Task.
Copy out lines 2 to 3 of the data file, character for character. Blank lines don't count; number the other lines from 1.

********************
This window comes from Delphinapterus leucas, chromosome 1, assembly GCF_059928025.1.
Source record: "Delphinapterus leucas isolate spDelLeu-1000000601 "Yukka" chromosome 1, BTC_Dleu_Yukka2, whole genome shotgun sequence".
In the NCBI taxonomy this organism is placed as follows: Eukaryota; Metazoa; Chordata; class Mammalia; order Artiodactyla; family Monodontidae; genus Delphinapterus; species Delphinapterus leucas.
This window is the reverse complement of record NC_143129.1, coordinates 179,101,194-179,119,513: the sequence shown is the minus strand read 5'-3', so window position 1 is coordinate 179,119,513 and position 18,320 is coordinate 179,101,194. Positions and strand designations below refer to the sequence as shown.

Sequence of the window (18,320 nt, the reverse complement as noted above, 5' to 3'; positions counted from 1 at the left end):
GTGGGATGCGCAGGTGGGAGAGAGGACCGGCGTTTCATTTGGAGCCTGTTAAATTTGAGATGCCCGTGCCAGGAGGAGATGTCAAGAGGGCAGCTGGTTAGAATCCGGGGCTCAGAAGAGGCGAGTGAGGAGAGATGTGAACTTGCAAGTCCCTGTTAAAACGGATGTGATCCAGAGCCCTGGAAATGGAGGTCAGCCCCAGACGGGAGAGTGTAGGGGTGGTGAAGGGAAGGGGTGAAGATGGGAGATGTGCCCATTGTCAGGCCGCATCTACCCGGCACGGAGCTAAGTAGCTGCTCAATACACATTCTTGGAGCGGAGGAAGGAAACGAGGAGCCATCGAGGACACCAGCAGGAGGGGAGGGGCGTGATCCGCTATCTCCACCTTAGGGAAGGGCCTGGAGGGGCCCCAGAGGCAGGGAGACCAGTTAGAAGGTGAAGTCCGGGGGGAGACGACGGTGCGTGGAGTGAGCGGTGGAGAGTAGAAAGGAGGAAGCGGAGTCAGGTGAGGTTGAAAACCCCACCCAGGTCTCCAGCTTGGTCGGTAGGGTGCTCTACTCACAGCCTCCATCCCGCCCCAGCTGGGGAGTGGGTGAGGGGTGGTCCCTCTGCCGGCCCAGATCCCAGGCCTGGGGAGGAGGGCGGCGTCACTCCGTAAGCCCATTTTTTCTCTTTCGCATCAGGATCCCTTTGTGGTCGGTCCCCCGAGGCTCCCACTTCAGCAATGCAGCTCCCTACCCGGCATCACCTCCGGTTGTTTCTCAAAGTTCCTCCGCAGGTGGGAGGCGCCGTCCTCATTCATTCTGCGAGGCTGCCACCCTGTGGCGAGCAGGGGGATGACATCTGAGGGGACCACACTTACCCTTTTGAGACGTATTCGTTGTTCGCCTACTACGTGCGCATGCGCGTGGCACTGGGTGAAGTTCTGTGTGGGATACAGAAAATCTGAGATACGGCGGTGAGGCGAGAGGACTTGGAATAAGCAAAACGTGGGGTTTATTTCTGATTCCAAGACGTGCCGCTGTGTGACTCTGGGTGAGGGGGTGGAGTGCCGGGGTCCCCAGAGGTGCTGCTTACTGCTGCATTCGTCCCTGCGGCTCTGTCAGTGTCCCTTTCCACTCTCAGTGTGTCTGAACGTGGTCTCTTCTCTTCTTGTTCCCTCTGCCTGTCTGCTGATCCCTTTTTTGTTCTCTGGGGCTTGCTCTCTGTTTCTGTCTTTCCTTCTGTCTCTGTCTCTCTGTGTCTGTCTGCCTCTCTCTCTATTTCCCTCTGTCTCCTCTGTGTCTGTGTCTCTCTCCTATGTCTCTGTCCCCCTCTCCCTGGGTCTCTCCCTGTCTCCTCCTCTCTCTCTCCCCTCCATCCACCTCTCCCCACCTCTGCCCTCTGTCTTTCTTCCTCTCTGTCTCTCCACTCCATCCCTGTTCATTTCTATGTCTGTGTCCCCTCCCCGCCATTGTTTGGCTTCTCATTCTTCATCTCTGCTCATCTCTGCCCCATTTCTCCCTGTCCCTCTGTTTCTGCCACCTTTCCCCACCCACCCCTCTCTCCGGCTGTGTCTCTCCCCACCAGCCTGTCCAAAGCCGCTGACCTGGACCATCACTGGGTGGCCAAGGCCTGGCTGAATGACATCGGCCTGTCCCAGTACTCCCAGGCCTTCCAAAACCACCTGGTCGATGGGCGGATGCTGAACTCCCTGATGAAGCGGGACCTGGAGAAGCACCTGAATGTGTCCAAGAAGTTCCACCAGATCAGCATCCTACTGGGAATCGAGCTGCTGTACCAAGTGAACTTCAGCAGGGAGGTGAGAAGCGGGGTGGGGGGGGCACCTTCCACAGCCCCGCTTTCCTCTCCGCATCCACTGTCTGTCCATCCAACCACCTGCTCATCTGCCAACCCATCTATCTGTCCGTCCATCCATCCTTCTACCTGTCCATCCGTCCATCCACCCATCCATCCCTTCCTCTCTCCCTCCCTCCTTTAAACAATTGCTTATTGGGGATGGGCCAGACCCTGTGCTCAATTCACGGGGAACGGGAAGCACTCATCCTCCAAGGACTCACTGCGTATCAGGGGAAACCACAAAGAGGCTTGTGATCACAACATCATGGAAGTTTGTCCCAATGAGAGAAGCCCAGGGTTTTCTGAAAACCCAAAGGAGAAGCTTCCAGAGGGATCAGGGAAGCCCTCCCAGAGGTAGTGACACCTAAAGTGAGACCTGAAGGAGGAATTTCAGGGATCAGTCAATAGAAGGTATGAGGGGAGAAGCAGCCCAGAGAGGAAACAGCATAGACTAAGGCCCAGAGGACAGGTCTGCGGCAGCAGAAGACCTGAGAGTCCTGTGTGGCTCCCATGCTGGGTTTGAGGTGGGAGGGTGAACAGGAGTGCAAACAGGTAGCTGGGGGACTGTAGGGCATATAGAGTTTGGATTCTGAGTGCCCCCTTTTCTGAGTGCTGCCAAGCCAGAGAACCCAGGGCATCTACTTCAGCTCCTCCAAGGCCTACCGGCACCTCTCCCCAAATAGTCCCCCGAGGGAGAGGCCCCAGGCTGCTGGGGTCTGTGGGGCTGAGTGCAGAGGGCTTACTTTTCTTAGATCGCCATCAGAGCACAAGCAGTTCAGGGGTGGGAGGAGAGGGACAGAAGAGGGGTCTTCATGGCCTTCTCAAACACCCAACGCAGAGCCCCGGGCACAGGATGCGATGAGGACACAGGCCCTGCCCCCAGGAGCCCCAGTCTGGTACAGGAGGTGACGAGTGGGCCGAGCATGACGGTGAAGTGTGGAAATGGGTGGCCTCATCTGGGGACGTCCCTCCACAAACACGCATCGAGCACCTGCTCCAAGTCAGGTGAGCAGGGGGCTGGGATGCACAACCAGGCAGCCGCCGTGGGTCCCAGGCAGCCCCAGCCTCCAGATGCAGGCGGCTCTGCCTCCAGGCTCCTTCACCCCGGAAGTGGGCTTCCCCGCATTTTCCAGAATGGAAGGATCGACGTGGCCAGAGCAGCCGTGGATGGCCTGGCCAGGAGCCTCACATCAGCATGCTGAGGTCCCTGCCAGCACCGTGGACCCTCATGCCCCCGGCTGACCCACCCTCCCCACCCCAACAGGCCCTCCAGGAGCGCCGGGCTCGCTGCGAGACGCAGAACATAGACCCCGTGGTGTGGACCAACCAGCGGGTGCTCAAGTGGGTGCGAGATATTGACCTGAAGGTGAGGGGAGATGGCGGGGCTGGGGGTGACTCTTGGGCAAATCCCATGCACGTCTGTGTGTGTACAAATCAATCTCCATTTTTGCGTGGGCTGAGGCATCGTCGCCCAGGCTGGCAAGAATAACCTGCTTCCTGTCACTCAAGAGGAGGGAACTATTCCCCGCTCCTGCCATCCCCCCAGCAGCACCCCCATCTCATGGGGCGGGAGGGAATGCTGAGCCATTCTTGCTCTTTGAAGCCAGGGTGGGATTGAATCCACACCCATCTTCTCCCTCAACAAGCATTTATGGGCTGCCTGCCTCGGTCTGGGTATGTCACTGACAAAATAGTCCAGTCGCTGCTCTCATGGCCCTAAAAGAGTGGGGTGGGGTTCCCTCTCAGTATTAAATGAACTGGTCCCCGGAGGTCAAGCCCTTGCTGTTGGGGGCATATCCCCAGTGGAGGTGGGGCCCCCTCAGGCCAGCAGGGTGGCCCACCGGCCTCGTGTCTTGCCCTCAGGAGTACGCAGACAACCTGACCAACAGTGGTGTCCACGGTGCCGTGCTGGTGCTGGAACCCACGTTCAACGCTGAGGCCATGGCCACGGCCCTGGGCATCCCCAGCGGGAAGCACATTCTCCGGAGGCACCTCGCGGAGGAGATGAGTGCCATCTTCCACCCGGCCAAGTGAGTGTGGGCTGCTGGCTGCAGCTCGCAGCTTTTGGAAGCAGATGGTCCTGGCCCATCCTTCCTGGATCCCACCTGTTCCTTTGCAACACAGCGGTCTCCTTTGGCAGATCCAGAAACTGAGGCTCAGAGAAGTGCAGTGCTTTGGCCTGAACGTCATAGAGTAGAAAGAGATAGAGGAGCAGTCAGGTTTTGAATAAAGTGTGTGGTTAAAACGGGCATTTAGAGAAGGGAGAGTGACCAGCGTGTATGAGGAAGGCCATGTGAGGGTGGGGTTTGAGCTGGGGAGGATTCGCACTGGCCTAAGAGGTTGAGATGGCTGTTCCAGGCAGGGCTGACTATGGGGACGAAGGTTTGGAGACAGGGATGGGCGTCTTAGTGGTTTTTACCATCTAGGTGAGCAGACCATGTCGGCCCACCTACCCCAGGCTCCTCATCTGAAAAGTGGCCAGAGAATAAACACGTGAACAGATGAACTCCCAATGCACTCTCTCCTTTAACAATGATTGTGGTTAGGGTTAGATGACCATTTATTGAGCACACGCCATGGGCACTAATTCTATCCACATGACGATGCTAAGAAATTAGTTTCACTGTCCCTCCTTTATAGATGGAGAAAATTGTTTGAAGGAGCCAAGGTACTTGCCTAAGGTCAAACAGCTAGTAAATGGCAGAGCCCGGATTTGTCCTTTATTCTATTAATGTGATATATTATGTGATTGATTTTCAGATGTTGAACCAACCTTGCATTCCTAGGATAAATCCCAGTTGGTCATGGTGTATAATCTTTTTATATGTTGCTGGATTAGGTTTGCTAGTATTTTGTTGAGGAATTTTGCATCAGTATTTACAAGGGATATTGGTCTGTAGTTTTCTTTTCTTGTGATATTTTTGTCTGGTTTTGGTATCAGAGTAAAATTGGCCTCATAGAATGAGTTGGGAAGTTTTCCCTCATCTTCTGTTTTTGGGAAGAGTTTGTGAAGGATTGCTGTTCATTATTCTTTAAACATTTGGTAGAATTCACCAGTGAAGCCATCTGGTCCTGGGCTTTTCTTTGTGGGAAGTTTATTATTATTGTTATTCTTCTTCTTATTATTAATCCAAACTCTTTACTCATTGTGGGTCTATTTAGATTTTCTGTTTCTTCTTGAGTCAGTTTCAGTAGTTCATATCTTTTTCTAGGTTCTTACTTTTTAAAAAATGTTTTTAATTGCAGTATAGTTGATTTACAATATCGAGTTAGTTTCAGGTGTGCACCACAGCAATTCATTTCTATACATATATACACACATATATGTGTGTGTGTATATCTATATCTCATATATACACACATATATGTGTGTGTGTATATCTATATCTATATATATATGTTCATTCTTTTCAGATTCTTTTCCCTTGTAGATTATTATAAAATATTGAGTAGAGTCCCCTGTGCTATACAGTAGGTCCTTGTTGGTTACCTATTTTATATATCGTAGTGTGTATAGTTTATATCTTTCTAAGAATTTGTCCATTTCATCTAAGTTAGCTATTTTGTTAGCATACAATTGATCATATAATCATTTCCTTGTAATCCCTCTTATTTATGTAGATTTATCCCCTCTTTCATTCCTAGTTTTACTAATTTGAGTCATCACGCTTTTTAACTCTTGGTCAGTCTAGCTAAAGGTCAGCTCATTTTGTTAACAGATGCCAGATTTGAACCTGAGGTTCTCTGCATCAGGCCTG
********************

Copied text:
Source record: "Delphinapterus leucas isolate spDelLeu-1000000601 "Yukka" chromosome 1, BTC_Dleu_Yukka2, whole genome shotgun sequence".
In the NCBI taxonomy this organism is placed as follows: Eukaryota; Metazoa; Chordata; class Mammalia; order Artiodactyla; family Monodontidae; genus Delphinapterus; species Delphinapterus leucas.